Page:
Arresting Demand: A National Colloquium

Posted by on May 10, 2012 in Events

MAY 3-4, 2012 | Westin Copley, Boston, Massachusetts

The colloquium brought together criminal justice professionals, survivors, nongovernment organization leaders, policymakers, researchers, philanthropists, corporate leaders, media outlets, and activists who are committed to eradicating sex trafficking by eliminating the demand for illegal commercial sex. We gathered in Boston to share emerging policies and practices, identify research gaps, inspire strategies for progress within the criminal justice system, and form collaborations with old and new allies. Workshops provided pragmatic, technical information on topics including:

  • Identifying innovative practices around law enforcement initiatives (e.g., reverse stings);
  • Drafting demand focused provisions for legislation;
  • Increasing prosecutions of buyers of illegal commercial sex;
  • Developing and funding first-offender programs for sex buyers;
  • Creating prevention education curricula;
  • Executing and financing successful public awareness campaigns; and
  • Harnessing media and social networking to transform the national dialogue around commercial sexual exploitation.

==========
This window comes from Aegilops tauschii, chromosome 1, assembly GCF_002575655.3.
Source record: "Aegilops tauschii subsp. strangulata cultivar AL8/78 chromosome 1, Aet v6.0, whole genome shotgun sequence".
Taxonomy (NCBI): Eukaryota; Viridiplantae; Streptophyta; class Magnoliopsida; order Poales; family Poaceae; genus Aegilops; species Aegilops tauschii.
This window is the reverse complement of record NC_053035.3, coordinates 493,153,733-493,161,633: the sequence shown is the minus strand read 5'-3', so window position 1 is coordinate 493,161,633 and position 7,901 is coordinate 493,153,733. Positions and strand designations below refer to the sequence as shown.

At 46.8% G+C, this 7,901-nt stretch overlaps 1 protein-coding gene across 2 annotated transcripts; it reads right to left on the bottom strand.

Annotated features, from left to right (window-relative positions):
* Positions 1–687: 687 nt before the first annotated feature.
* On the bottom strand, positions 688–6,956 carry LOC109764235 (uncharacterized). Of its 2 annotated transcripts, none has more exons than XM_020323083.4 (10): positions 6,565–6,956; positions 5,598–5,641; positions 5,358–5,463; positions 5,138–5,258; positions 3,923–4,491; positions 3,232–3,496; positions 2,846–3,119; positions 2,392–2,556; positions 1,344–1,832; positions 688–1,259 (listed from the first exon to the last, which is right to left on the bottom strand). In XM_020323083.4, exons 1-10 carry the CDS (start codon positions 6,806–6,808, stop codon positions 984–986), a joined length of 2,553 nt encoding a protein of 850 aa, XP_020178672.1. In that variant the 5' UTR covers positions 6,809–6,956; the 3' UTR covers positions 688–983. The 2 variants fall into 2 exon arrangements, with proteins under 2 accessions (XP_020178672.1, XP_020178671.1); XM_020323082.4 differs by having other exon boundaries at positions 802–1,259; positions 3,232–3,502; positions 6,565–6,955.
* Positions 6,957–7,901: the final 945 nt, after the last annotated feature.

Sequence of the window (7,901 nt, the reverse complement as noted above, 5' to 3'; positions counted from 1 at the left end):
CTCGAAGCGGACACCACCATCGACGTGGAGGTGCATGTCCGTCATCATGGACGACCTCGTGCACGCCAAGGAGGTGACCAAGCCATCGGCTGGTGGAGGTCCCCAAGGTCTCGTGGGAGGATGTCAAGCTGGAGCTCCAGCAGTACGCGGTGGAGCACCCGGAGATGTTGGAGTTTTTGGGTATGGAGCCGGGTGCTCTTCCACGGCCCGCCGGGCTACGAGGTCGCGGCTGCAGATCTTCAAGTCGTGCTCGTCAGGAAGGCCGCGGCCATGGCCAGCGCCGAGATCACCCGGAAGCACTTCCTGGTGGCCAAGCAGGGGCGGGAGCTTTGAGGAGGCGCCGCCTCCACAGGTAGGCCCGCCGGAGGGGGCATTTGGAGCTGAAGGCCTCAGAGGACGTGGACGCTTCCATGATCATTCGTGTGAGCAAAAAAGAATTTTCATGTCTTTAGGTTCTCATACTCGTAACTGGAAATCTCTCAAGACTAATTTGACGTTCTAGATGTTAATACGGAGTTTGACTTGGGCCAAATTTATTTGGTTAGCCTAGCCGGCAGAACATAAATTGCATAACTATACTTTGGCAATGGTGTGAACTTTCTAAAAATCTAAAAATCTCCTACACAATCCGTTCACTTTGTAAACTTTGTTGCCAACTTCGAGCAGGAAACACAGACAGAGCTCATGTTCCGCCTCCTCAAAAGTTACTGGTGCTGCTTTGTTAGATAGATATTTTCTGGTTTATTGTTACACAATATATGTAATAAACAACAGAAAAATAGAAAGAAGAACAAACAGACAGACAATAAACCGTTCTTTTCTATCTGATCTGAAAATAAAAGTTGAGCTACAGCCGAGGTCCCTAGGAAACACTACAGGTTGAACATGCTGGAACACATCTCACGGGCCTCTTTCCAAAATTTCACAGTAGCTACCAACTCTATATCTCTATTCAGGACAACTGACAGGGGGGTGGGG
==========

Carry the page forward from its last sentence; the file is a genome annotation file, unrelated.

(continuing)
Voices of Change Video Series

This short video amplifies a collective voice calling for the elimination of the demand for purchased sex. Featuring collaborative messages from across sectors, this piece captures the essence of Arresting Demand: A National Colloquium 2012.

Survivors are expert leaders in the field, especially when it comes to ending demand. This video features survivor voices as they discuss the importance of holding buyers accountable and empowering those victimized through commercial sexual exploitation.


Press Release: Demand Abolition Seeks to Abolish the Illegal Commercial Sex Industry in the United States by Eradicating the Demand for Purchased Sex

National Colloquium Agenda

Related Press Coverage

Newsweek: The John Next Door Newsweek: The John Next Door
A Demand Abolition study looks at the burgeoning demand for porn and prostitutes and its dark consequences.

Buying Sex? It Will Cost You. Buying Sex? It Will Cost You.
An op-ed by Boston Police Commissioner Ed Davis and Ambassador Swanee Hunt warns buyers of sex in Massachusetts to think again.